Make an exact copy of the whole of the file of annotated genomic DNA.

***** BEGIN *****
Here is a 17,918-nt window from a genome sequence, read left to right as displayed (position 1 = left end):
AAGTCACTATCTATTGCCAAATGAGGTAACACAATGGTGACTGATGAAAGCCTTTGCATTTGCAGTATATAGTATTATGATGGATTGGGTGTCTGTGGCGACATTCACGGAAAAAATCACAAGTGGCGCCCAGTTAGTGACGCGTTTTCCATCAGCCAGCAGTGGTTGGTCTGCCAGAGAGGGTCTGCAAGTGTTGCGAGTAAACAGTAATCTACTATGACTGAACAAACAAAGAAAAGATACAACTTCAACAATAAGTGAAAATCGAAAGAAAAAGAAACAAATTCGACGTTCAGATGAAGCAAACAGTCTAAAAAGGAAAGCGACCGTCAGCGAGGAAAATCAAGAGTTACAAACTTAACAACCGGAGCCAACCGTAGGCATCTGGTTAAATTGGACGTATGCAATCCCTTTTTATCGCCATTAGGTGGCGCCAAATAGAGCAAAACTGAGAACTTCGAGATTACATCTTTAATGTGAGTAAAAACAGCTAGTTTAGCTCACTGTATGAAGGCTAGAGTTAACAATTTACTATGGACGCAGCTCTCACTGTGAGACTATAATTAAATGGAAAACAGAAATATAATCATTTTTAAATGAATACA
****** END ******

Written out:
Here is a 17,918-nt window from a genome sequence, read left to right as displayed (position 1 = left end):
AAGTCACTATCTATTGCCAAATGAGGTAACACAATGGTGACTGATGAAAGCCTTTGCATTTGCAGTATATAGTATTATGATGGATTGGGTGTCTGTGGCGACATTCACGGAAAAAATCACAAGTGGCGCCCAGTTAGTGACGCGTTTTCCATCAGCCAGCAGTGGTTGGTCTGCCAGAGAGGGTCTGCAAGTGTTGCGAGTAAACAGTAATCTACTATGACTGAACAAACAAAGAAAAGATACAACTTCAACAATAAGTGAAAATCGAAAGAAAAAGAAACAAATTCGACGTTCAGATGAAGCAAACAGTCTAAAAAGGAAAGCGACCGTCAGCGAGGAAAATCAAGAGTTACAAACTTAACAACCGGAGCCAACCGTAGGCATCTGGTTAAATTGGACGTATGCAATCCCTTTTTATCGCCATTAGGTGGCGCCAAATAGAGCAAAACTGAGAACTTCGAGATTACATCTTTAATGTGAGTAAAAACAGCTAGTTTAGCTCACTGTATGAAGGCTAGAGTTAACAATTTACTATGGACGCAGCTCTCACTGTGAGACTATAATTAAATGGAAAACAGAAATATAATCATTTTTAAATGAATACA